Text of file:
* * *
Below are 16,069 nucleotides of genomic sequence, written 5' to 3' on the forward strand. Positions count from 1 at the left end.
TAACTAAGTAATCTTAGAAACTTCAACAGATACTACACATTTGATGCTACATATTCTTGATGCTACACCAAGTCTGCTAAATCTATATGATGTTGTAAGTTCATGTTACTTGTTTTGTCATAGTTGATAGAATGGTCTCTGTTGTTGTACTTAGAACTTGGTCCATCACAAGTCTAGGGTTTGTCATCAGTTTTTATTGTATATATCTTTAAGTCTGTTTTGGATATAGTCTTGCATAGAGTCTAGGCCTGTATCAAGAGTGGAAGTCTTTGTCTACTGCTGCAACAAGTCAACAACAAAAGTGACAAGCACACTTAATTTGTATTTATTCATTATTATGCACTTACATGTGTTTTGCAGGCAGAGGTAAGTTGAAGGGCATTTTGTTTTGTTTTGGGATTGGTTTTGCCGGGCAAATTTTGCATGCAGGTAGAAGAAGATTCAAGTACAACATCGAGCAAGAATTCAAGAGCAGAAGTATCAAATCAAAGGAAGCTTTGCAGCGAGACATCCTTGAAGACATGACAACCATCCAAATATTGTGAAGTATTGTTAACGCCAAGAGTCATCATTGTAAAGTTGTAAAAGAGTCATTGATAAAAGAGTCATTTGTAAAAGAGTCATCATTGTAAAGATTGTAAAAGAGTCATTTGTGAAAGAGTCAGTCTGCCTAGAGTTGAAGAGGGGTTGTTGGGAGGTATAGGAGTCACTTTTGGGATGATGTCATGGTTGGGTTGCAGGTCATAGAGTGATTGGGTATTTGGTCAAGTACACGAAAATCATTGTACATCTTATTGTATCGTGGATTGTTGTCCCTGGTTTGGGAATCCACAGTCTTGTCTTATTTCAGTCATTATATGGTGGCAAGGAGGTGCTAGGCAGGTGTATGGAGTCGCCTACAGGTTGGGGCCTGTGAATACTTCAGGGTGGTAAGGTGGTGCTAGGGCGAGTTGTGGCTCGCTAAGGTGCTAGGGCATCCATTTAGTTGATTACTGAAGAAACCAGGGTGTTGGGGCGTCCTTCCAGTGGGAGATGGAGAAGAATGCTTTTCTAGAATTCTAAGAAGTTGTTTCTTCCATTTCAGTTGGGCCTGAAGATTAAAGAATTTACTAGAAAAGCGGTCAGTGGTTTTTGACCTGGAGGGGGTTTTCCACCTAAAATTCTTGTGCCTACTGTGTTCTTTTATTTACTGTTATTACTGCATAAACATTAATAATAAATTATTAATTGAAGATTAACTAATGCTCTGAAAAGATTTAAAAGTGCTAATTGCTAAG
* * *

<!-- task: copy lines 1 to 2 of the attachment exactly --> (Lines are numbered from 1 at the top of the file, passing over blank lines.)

Below are 16,069 nucleotides of genomic sequence, written 5' to 3' on the forward strand. Positions count from 1 at the left end.
TAACTAAGTAATCTTAGAAACTTCAACAGATACTACACATTTGATGCTACATATTCTTGATGCTACACCAAGTCTGCTAAATCTATATGATGTTGTAAGTTCATGTTACTTGTTTTGTCATAGTTGATAGAATGGTCTCTGTTGTTGTACTTAGAACTTGGTCCATCACAAGTCTAGGGTTTGTCATCAGTTTTTATTGTATATATCTTTAAGTCTGTTTTGGATATAGTCTTGCATAGAGTCTAGGCCTGTATCAAGAGTGGAAGTCTTTGTCTACTGCTGCAACAAGTCAACAACAAAAGTGACAAGCACACTTAATTTGTATTTATTCATTATTATGCACTTACATGTGTTTTGCAGGCAGAGGTAAGTTGAAGGGCATTTTGTTTTGTTTTGGGATTGGTTTTGCCGGGCAAATTTTGCATGCAGGTAGAAGAAGATTCAAGTACAACATCGAGCAAGAATTCAAGAGCAGAAGTATCAAATCAAAGGAAGCTTTGCAGCGAGACATCCTTGAAGACATGACAACCATCCAAATATTGTGAAGTATTGTTAACGCCAAGAGTCATCATTGTAAAGTTGTAAAAGAGTCATTGATAAAAGAGTCATTTGTAAAAGAGTCATCATTGTAAAGATTGTAAAAGAGTCATTTGTGAAAGAGTCAGTCTGCCTAGAGTTGAAGAGGGGTTGTTGGGAGGTATAGGAGTCACTTTTGGGATGATGTCATGGTTGGGTTGCAGGTCATAGAGTGATTGGGTATTTGGTCAAGTACACGAAAATCATTGTACATCTTATTGTATCGTGGATTGTTGTCCCTGGTTTGGGAATCCACAGTCTTGTCTTATTTCAGTCATTATATGGTGGCAAGGAGGTGCTAGGCAGGTGTATGGAGTCGCCTACAGGTTGGGGCCTGTGAATACTTCAGGGTGGTAAGGTGGTGCTAGGGCGAGTTGTGGCTCGCTAAGGTGCTAGGGCATCCATTTAGTTGATTACTGAAGAAACCAGGGTGTTGGGGCGTCCTTCCAGTGGGAGATGGAGAAGAATGCTTTTCTAGAATTCTAAGAAGTTGTTTCTTCCATTTCAGTTGGGCCTGAAGATTAAAGAATTTACTAGAAAAGCGGTCAGTGGTTTTTGACCTGGAGGGGGTTTTCCACCTAAAATTCTTGTGCCTACTGTGTTCTTTTATTTACTGTTATTACTGCATAAACATTAATAATAAATTATTAATTGAAGATTAACTAATGCTCTGAAAAGATTTAAAAGTGCTAATTGCTAAG